* Feeling jealous of baseball players who get to “enhance” their on-field performance with steroids and other drugs? No problem, just start popping acetaminophen and see your interval sprint times speed up! NOTE: The study is real, but the advice is not!!!! As the blog author notes, “There’s the potential to increase risk of injury; drugs like Tylenol may in some contexts contribute to liver, kidney or GI damage….”
* FitBit and other gadgets can be great tools to help you achieve fitness goals, but they aren’t going to make it happen by themselves. Six suggestions for how to make them work for you. I guess that makes them much like gym memberships, of which as much as 80 percent are essentially wasted. (I should admit, however, that being in the 20 percent, I love that I can almost always get on the Concept2 rowing machine for 10K without feeling like I’m hogging it.)
* Here are some more suggestions on how to stick with New Year’s fitness resolutions. I especially liked this one: “Promise yourself an hour of television after 30 minutes of walking through the neighborhood, and the walk can seem more pleasurable.” (Apparently TV is a better motivator than even cash, according to some research.) But hey, as I’ve mentioned a number of times, why separate TV from fitness? The combination of Kindle Fire + free wi-fi at the gym + Amazon Prime (free streaming of lots of TV and movies) = treadmill nirvana. I’ve been known to stick around longer for “just one more episode of The Shield.”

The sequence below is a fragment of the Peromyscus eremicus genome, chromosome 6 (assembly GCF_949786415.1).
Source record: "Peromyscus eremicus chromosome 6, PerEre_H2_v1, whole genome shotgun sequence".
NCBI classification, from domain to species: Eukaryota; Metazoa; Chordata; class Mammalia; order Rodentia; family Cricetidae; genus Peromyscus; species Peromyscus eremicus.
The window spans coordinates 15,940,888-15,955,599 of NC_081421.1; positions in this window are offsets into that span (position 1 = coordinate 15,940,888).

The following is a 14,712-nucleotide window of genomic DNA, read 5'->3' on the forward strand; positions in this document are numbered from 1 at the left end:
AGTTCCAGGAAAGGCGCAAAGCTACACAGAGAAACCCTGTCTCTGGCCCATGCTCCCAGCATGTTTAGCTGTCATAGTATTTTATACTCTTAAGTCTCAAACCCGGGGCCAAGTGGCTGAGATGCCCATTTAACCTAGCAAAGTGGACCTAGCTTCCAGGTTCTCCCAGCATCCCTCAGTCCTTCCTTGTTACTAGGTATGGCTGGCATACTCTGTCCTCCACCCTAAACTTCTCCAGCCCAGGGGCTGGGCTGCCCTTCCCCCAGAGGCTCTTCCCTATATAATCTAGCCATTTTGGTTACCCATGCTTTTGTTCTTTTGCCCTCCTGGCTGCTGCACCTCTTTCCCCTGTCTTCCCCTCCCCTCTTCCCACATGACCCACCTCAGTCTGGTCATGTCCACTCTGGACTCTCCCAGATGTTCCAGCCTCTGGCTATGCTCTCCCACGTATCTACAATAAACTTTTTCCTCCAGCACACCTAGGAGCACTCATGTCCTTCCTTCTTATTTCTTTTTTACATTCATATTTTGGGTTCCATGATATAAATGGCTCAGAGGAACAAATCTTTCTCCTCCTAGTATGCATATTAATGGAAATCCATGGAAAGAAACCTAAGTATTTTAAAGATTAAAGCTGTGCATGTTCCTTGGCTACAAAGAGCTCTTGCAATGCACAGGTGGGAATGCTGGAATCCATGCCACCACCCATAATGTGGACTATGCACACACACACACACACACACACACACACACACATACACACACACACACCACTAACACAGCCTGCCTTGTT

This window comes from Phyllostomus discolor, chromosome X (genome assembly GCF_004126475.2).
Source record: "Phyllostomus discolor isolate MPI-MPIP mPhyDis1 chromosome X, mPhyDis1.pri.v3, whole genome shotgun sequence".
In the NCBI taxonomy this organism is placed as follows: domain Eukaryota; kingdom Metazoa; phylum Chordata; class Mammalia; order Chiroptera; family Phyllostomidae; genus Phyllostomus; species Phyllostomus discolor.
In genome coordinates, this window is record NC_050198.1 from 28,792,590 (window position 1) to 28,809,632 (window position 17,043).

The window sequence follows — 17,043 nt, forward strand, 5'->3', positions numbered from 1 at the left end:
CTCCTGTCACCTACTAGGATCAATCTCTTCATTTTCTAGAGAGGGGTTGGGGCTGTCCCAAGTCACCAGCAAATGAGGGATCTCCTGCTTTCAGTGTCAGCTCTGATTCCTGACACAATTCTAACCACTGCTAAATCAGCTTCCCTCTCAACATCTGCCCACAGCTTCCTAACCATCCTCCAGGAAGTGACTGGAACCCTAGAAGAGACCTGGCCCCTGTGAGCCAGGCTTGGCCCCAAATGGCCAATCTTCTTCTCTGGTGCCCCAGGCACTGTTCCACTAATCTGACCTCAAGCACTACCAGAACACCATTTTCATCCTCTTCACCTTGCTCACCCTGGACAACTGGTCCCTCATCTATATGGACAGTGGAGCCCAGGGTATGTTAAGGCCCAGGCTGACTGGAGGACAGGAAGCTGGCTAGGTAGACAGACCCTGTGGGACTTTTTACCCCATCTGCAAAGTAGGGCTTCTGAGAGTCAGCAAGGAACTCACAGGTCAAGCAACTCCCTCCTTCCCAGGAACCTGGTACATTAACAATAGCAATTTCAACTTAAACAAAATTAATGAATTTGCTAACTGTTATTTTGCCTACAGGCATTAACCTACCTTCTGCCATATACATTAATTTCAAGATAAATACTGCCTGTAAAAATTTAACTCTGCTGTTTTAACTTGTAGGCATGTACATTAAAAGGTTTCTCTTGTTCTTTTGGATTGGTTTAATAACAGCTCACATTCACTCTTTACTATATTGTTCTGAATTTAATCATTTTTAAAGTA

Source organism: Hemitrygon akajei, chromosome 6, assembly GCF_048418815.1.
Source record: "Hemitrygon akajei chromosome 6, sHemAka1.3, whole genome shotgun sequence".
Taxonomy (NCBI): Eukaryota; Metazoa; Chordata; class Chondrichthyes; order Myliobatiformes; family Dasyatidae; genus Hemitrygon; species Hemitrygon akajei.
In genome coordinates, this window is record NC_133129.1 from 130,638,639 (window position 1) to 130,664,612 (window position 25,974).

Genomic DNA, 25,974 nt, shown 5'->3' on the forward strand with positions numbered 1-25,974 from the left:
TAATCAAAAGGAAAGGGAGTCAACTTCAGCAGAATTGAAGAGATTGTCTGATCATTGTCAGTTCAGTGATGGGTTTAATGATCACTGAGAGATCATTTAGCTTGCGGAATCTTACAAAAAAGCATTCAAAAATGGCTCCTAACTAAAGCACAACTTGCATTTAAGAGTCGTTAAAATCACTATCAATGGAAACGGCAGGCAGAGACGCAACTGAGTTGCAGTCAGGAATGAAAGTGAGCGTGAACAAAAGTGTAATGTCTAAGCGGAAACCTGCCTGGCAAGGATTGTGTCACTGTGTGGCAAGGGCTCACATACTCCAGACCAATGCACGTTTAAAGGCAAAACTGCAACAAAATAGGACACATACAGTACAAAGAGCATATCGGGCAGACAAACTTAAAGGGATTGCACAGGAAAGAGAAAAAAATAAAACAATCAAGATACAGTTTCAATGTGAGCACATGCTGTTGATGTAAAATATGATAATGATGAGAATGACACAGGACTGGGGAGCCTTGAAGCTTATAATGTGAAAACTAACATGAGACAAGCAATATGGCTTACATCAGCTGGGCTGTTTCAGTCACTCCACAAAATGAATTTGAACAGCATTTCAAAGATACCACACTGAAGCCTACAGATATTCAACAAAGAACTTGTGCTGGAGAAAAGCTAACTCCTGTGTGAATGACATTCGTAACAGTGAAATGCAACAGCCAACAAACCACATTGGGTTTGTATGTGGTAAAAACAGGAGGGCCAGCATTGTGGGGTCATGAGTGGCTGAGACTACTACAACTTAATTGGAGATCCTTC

* Remember that study that found that people who were somewhat overweight (but not obese) according to the body mass index lived longer than people who were normal weight? Not so fast…. This study found no “obesity paradox” as far as diabetes risks go.
* Looking for books on running? Here’s the top running-related books from 2013, according to the cross-country coach at the University of Houston.
* Exercising versus training: “Training is physical activity performed for the purpose of satisfying a long-term performance goal, and is therefore about the process instead of the workouts themselves.” Oh, well, then I’m always training, since I have these time goals that I’m obsessed about….
* Here’s another one of those “top 5 reasons to run” posts, including the physiological explanation of “runner’s high.”